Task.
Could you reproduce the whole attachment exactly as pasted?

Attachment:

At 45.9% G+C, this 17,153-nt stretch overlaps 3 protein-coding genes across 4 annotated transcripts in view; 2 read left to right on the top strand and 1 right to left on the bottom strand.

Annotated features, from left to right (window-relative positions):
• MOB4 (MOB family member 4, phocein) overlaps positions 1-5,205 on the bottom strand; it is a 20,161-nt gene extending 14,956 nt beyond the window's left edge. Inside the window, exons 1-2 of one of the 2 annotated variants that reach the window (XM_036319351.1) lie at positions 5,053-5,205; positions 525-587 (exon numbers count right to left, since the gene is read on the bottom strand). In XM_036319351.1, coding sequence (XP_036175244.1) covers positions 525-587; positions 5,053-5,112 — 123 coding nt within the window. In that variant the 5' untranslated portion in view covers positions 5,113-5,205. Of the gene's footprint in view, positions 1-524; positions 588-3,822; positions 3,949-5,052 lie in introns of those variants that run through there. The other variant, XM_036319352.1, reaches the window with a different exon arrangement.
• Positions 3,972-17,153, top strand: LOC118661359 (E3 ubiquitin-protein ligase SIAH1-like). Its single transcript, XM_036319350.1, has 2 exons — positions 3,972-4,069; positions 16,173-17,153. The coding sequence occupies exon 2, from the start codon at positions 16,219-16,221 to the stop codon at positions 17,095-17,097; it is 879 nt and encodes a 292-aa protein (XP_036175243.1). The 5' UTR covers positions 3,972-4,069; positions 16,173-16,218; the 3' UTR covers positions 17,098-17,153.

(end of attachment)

At 45.9% G+C, this 17,153-nt stretch overlaps 3 protein-coding genes across 4 annotated transcripts in view; 2 read left to right on the top strand and 1 right to left on the bottom strand.

Annotated features, from left to right (window-relative positions):
• MOB4 (MOB family member 4, phocein) overlaps positions 1-5,205 on the bottom strand; it is a 20,161-nt gene extending 14,956 nt beyond the window's left edge. Inside the window, exons 1-2 of one of the 2 annotated variants that reach the window (XM_036319351.1) lie at positions 5,053-5,205; positions 525-587 (exon numbers count right to left, since the gene is read on the bottom strand). In XM_036319351.1, coding sequence (XP_036175244.1) covers positions 525-587; positions 5,053-5,112 — 123 coding nt within the window. In that variant the 5' untranslated portion in view covers positions 5,113-5,205. Of the gene's footprint in view, positions 1-524; positions 588-3,822; positions 3,949-5,052 lie in introns of those variants that run through there. The other variant, XM_036319352.1, reaches the window with a different exon arrangement.
• Positions 3,972-17,153, top strand: LOC118661359 (E3 ubiquitin-protein ligase SIAH1-like). Its single transcript, XM_036319350.1, has 2 exons — positions 3,972-4,069; positions 16,173-17,153. The coding sequence occupies exon 2, from the start codon at positions 16,219-16,221 to the stop codon at positions 17,095-17,097; it is 879 nt and encodes a 292-aa protein (XP_036175243.1). The 5' UTR covers positions 3,972-4,069; positions 16,173-16,218; the 3' UTR covers positions 17,098-17,153.